Some Jews, like Frank Druxerman, jumped directly from the city centre (Elgin Avenue) to the South (Ruskin Row) without an intermediate stop. Similarly, Dr. Max Rady moved from downtown (Lily) to River Heights (Harvard). David Balcovsky settled in Winnipeg at the St. Elmo Apartments on Colony Street when he gave up cattle ranching near Medicine Hat, Alberta. He later moved to the Wellington Apartments on Wellington Crescent.

Mordecai Weidman (1864–1952) came to Canada and farmed in Saskatchewan, then became a wholesale grocer in Winnipeg with his brother Hiram. A founder of Shaarey Zedek Synagogue, in 1892 he helped to establish the first YMHA in Western Canada.

Mordecai Weidman (1864–1952) came to Canada and farmed in Saskatchewan, then became a wholesale grocer in Winnipeg with his brother Hiram. A founder of Shaarey Zedek Synagogue, in 1892 he helped to establish the first YMHA in Western Canada.
Source: Jewish Heritage Centre Archives, JM234

Religion and Place of Origin Among South End Jews

Most South-End Jews attended Shaarey Zedek synagogue in the central core at 129–133 Dagmar Street at William Avenue, just east of the Carnegie library. The ritual practices of Winnipeg Jewry at that time are poorly understood, but Shaarey Zedek appears to have observed Modern Anglo-Orthodoxy before the First World War and throughout the 1920s. [24] It followed traditional Orthodox practices such as praying in Hebrew and Aramaic only, and seating women separately. Modern features included an insistence on decorum during services, preaching weekly sermons in English, and hiring a rabbi who had a secular as well as a religious education. The synagogue put itself under the jurisdiction of the Orthodox Chief Rabbi of Western Canada, Israel Isaac Kahanovitch. Shaarey Zedek contributed $150 annually towards his salary until the congregation hired its own rabbi in 1914, although it continued to recognize Kahanovitch’s authority on ritual questions. [25] It is impossible to establish at this time how many North Enders attended.

The new rabbi, Herbert J. Sondheim, who patriotically changed his surname to Samuel in 1918, was a seventh-generation British Jew who came to Winnipeg on the recom-mendation of the Chief Rabbi of the United Kingdom. The Chief Rabbi headed the British United Synagogues, which followed traditional Orthodox Judaism with modifications that suited the emerging Jewish middle class. [26] Rabbi Samuel brought something of the solemnity of British Juda-ism to Winnipeg but maintained a warm spirit towards his congregants. He actively represented the Jewish commu-nity to the gentile world by presenting public talks, writing newspaper articles, and serving as chaplain to the Canadian Club. He left Winnipeg in 1926 to become the Rabbi of the richest congregation in Montreal, Reform Temple Emanu-El, in Westmount. [27] Samuel’s successor, Rabbi Solomon Frank trained in the Reform rab-binical seminary in Cincinnati, OH, and presided over the gradual liber-alization of syna-gogue practice at Shaarey Zedek without initiating any radical breaks with tradition. The congregation con-firmed its liberalization by joining the Conservative Movement in 1929 and increased the amount of English used in services a few years later. [28] By 1945, Shaarey Zedek had outgrown its building and rented the Pantages Playhouse Theatre for the well-attended High Holiday services. It moved to its present location on Wellington Crescent in 1949. The new rabbi, Milton Aron, introduced much more English into religious services along with a second, less traditional, Sabbath service, held im-mediately after the usual Saturday morning ritual. [29]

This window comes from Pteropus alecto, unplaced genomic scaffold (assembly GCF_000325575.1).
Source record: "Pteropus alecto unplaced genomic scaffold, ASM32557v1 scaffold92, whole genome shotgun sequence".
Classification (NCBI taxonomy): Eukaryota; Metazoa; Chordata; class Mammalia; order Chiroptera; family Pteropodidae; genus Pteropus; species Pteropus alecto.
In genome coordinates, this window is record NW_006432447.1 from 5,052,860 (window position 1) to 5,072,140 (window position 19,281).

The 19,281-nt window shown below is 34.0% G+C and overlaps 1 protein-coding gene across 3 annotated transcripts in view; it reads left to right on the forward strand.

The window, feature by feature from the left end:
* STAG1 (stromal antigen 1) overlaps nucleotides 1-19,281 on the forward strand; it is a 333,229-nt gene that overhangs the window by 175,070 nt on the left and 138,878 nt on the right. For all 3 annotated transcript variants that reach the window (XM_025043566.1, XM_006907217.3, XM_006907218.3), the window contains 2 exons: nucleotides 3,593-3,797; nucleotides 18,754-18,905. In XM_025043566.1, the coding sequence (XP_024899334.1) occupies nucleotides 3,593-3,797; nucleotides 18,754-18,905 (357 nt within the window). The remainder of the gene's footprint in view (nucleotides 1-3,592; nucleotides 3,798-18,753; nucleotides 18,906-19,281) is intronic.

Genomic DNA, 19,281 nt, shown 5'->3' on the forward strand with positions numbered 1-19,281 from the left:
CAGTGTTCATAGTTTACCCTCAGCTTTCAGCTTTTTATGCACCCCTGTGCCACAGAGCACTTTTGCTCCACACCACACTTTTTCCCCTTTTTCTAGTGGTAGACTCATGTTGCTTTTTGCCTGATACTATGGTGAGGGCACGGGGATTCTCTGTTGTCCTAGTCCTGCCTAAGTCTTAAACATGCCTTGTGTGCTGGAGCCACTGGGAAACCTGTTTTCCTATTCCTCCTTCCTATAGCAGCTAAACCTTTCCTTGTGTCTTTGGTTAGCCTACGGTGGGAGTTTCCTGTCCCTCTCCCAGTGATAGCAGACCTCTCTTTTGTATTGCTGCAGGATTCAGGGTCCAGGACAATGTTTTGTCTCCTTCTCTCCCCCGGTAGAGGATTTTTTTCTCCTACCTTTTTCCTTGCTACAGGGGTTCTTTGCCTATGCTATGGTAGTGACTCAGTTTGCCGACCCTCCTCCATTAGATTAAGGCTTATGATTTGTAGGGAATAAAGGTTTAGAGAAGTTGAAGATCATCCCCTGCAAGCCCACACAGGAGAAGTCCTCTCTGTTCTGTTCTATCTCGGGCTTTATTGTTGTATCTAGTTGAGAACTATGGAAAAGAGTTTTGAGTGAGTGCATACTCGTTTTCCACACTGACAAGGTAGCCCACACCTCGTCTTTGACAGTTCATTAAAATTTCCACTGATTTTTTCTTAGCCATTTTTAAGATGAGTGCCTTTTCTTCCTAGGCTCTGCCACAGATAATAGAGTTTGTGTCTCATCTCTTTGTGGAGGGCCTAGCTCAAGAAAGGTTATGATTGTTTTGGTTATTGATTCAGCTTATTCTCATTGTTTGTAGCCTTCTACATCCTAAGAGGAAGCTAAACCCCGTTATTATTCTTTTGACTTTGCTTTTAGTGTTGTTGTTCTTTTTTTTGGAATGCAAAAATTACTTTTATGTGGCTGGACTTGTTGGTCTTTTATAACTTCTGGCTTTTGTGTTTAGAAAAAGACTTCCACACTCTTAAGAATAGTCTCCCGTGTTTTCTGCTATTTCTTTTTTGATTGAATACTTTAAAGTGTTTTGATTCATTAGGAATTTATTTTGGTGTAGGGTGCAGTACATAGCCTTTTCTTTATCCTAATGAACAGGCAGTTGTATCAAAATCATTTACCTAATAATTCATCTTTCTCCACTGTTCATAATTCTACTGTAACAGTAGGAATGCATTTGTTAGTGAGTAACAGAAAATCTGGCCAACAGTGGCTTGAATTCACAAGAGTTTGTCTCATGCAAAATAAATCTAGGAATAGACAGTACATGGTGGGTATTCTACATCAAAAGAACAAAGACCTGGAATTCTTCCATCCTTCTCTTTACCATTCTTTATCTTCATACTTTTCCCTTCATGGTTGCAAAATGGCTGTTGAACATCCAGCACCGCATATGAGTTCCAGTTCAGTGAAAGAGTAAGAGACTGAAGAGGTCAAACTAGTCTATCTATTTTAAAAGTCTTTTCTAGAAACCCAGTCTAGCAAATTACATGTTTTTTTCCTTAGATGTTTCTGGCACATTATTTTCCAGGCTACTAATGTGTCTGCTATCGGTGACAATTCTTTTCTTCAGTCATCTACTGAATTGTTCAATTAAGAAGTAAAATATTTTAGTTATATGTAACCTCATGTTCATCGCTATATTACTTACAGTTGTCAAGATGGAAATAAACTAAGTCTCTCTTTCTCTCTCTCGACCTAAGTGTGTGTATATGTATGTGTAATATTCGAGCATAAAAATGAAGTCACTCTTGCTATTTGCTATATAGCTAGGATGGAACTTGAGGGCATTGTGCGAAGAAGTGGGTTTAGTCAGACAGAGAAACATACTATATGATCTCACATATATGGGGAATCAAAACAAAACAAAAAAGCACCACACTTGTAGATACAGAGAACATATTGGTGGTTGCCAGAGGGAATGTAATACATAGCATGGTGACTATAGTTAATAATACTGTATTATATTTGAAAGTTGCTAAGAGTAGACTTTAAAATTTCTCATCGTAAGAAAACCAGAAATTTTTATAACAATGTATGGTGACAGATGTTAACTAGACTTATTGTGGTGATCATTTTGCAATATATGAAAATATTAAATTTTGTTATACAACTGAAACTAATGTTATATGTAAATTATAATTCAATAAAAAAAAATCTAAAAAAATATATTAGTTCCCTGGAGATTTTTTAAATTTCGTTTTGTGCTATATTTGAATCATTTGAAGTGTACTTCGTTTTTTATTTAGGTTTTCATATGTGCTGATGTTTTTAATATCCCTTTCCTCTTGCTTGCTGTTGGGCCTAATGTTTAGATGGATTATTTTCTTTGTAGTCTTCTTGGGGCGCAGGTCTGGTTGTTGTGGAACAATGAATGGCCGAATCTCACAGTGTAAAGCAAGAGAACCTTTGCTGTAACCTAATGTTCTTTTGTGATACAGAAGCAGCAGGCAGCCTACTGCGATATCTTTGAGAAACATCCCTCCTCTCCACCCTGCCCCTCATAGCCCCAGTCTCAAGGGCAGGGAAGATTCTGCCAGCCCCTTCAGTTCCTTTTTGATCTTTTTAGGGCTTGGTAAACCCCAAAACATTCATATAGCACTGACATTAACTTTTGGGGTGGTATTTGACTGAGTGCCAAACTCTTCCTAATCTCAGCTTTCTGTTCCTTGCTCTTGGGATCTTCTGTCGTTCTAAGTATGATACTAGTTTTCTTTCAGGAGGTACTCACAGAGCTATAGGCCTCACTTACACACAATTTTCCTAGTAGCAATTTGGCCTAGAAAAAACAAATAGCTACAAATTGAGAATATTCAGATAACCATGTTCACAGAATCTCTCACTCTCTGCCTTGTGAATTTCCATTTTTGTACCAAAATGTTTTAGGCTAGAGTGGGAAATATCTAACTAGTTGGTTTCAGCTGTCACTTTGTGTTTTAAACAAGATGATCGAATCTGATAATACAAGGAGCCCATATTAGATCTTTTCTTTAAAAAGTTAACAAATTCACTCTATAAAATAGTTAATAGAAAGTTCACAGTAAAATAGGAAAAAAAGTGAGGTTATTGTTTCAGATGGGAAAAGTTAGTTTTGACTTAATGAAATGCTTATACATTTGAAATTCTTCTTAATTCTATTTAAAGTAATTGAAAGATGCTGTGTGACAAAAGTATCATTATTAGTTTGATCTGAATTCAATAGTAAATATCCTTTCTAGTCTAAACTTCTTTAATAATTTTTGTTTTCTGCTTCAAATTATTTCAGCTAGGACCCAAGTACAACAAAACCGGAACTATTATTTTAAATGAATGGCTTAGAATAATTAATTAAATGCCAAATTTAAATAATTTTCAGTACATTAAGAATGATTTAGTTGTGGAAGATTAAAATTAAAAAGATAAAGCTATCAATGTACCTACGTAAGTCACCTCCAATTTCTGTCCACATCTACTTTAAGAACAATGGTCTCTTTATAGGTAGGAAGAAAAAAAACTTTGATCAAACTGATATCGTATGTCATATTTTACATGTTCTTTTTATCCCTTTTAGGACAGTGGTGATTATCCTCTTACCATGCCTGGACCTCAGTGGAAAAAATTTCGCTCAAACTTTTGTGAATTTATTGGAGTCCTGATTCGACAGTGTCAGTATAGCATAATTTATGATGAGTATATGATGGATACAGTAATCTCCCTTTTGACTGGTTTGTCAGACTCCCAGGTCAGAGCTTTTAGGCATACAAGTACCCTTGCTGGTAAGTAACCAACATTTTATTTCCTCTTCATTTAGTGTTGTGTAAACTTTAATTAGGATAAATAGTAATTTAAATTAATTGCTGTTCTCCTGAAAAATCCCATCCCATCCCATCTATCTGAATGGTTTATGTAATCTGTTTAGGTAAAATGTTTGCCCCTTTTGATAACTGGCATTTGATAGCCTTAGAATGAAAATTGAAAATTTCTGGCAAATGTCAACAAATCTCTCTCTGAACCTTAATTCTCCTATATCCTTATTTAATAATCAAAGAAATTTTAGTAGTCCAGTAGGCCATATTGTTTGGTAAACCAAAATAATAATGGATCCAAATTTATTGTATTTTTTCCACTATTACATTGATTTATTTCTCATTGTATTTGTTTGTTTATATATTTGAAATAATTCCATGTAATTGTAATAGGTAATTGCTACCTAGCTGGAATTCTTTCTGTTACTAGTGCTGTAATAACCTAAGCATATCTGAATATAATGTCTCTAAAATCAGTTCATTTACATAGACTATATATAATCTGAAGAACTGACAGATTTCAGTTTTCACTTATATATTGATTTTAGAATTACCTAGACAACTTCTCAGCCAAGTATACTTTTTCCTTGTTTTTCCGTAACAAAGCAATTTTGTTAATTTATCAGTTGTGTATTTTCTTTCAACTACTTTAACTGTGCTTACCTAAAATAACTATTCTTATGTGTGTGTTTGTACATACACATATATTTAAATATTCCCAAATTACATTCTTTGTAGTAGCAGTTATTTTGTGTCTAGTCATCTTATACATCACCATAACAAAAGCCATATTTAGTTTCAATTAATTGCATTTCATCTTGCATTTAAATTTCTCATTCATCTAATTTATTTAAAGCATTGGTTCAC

A symbol of Shaarey Zedek’s evolution can be seen in the choice of rabbinical residences. By this measure, too, Shaarey Zedek moved away from strict Orthodoxy to a more relaxed practice. Rabbis decide where to live according to a mixture of institutional politics and personal choice and a special factor is the requirement to walk to synagogue on the Sabbath and other holy days, an injunction that congregants may expect their rabbi to follow even if they do not. The two interwar rabbis, Samuel and Frank, lived north of the Assiniboine River within easy walking distance, usually less than one kilometre from Shaarey Zedek, although both finished their careers at a two- or three-kilometre distance. In contrast, Rabbi Aron, who came to Winnipeg in 1949, lived seven kilometres away in River Heights. There are hints that most congregants drove to synagogue or used public transportation. [30]

South Enders who did not want to drive to synagogue and could not manage the seven-kilometre round trip made other arrangements. To solve the distance problem, Fort Rouge residents rented a hall for their High Holiday services in the early 1920s and organized after-school Hebrew classes for their children at Gladstone School on Gertrude Street. In 1923, South Enders formed “a congregational church of Jews according to the faith and order and practices of orthodox Jews,” according to the legislative act giving the Fort Rouge Hebrew Congregation legal standing. Beth Sholem (House of Peace) bought property at the corner of Nassau Street and McMillan Avenue from the Roman Catholic Church to hold religious services, after-school religious classes for young people, and social activities such as card-playing. [31]

Rabbi Morton Goldberg from Pittsburgh and Cantor Jacob Albert were hired for High Holidays (Jewish New Year and Day of Atonement) in Fall 1924. The following year, J. A. Raffaeli led the congregation but he does not appear to have stayed long. Rabbi David Savitz left his congregation in Milwaukee, WI, after two years to come to Beth Sholem in 1927, but he appears to have left after only four or five months and Rabbi C. Rubinstein officiated at High Holiday services in 1928. Subsequently, Beth Sholem never managed to hire a permanent rabbi and weekly Sabbath services must have been led by the members, if they were held at all, while professional assistance was sought to lead High Holiday services. The organization of the congregation seems to have faltered and, in 1937, several members bought the Nassau Street building to turn the deed over to Shaarey Zedek, which paid one-third of the purchase price. Shaarey Zedek assumed responsibility for managing the synagogue, hiring Winnipeg Cantor Yoshua Glock to lead High Holy Day services at Beth Sholem in 1937 and Winnipegger Reuben Slonim, a rabbinical student at the Chicago Hebrew Seminary, in another year. The building was sold shortly before Shaarey Zedek moved south to its present location. [32]